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What to Expect When You Retire


Dec 07, 2011 -- Traditionally, Dec. 31 is one of the most popular dates for federal workers to retire. This year it's even more popular because it is the end of the pay period, leave year and month. Additionally, with government-wide budget cuts, some agencies are offering early retirement opportunities to their employees with a Dec. 31 effective date. Due to these combined circumstances, we anticipate that the Office of Personnel Management (OPM) will experience a significant, and perhaps unprecedented, rise in retirement claims, adding to their already overwhelming retirement workload.

As cited in many news articles and federal employee trade publications, OPM is experiencing a backlog in processing federal retirement claims. In July 2011, OPM announced they were averaging 18 weeks (4 months) to fully process a retirement claim. While OPM has not recently announced any increase in claim processing time, given the above factors it is reasonable to anticipate that processing time will increase to possibly 6 to 12 months to fully adjudicate a retirement.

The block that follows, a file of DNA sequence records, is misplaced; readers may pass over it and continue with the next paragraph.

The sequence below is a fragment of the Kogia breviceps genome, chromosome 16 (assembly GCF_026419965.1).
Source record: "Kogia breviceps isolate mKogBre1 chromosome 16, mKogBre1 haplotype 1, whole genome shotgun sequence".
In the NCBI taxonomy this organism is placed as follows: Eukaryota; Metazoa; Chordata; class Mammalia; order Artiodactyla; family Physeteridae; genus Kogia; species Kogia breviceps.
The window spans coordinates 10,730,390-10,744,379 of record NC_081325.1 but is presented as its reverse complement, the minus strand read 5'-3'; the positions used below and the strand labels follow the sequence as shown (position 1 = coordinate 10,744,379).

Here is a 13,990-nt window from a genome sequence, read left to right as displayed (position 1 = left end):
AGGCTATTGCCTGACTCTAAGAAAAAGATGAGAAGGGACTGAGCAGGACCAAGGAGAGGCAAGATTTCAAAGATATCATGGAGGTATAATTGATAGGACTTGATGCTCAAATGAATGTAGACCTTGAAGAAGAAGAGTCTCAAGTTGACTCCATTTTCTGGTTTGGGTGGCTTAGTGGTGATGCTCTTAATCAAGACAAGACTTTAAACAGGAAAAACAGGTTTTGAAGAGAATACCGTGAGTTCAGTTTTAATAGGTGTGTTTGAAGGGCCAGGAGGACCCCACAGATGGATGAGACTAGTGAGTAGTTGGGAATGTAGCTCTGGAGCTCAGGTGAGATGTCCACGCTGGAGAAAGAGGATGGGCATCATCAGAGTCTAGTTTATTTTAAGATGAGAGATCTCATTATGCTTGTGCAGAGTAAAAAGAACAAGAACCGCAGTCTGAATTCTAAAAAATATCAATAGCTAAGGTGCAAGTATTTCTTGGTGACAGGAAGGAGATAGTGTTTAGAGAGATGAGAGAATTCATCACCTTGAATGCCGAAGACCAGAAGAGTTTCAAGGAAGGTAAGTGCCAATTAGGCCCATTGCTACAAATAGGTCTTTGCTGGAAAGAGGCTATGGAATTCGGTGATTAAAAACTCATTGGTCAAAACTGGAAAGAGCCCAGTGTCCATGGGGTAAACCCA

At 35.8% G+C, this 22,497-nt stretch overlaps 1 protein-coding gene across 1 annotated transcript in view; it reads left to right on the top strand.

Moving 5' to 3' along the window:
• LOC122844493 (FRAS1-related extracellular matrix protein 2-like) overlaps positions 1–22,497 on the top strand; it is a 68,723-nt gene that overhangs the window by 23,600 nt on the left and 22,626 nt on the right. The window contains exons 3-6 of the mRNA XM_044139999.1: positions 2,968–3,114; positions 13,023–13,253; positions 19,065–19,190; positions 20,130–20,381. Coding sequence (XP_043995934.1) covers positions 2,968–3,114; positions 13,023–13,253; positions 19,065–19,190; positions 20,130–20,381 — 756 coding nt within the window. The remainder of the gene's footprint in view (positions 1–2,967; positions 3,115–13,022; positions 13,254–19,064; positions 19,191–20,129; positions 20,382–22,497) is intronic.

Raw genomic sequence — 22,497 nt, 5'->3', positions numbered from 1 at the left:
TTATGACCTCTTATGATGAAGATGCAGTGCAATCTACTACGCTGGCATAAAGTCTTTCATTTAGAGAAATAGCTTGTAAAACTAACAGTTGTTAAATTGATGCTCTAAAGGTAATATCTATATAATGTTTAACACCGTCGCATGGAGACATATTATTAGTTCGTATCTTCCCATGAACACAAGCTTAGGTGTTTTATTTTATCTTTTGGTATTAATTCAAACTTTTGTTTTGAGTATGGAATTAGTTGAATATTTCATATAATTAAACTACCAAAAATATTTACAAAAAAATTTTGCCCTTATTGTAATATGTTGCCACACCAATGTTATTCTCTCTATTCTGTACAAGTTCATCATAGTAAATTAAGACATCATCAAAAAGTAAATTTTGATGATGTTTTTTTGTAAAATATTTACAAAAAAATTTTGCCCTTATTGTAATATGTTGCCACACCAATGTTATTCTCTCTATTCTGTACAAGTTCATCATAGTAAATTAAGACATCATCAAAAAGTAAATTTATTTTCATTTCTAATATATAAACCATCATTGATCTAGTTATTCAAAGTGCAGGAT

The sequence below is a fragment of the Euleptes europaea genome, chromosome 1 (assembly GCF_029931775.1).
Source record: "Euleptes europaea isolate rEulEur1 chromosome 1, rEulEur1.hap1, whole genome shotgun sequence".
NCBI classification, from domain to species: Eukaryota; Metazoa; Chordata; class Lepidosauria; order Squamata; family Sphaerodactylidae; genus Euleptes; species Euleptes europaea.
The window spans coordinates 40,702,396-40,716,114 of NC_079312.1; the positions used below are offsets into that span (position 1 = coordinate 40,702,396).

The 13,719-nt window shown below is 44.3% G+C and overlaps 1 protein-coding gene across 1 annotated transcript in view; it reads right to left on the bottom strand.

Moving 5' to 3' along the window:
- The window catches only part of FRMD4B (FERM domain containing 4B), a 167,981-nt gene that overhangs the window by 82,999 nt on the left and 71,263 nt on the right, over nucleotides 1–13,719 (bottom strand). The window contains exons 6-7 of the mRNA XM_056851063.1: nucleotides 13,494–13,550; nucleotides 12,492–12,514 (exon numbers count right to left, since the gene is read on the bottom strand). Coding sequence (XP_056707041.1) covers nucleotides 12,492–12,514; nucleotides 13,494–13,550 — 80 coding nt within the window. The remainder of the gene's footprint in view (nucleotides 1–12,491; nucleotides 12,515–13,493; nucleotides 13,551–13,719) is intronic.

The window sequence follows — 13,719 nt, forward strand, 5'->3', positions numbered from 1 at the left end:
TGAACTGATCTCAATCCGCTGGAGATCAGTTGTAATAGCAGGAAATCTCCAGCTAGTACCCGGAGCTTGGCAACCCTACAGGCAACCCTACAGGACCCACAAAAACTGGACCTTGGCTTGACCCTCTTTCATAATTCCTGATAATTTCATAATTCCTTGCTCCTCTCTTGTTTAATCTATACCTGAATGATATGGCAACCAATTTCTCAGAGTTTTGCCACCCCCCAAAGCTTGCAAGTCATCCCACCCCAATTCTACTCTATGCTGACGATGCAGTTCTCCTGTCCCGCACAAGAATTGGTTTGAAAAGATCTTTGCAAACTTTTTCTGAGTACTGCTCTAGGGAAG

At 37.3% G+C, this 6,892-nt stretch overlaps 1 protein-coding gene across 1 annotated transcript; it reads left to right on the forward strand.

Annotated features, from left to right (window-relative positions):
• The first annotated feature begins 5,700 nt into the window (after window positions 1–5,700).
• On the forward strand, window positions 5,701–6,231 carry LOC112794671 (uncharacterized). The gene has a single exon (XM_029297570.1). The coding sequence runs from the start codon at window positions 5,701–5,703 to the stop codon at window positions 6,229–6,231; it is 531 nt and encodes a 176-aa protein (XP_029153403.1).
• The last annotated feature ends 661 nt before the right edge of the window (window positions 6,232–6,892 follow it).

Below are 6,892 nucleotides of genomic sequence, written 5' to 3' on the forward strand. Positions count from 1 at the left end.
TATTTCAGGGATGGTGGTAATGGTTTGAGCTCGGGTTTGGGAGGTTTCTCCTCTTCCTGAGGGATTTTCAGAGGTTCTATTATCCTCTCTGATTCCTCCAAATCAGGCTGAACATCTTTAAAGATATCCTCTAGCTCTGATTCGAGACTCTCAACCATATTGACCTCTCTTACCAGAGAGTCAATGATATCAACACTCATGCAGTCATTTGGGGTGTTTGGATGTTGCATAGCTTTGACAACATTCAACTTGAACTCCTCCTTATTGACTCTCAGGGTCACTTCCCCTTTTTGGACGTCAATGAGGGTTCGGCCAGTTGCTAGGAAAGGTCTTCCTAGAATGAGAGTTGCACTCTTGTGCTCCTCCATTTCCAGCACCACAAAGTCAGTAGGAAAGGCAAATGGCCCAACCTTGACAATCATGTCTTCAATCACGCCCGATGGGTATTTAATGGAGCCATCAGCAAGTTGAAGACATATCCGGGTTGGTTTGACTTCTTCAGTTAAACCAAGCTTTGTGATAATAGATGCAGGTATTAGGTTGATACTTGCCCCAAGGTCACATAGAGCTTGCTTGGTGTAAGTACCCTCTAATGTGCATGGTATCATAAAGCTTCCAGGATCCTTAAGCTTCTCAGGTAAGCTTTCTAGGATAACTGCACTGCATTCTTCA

With the delay in providing retirees their full annuity payments, OPM has made remarkable improvements by providing retirees interim pay (typically about 60-80 percent of expected full annuity). It now takes OPM only 7-10 days from when it receives a retirement package (usually 4-6 weeks after the retirement date) to provide an annuitant interim pay. With OPM's current backlog and the expected significant rise in retirement processing workload, the time frame for OPM to place an annuitant in interim pay may increase to 6-8 weeks after their retirement date.

Because of these anticipated delays, federal employees retiring in December 2011 or January 2012, are encouraged to carefully evaluate their financial status to ensure they have sufficient financial resources and are prepared for a 6-8 week period before receiving interim (estimated) payment and as much as a 6-12 month delay in receiving their final, approved annuity.

Sources of income beyond retirement annuities include, but are not limited or applicable to everyone: Thrift Saving Plan (TSP) funds, Social Security benefits, Annual Leave Lump Sum payout, VSIP pay-out, Individual Retirement Accounts (IRA) and other personal savings accounts.

Employees with questions on their individual retirement application packages are encouraged to contact their servicing retirement counselor.

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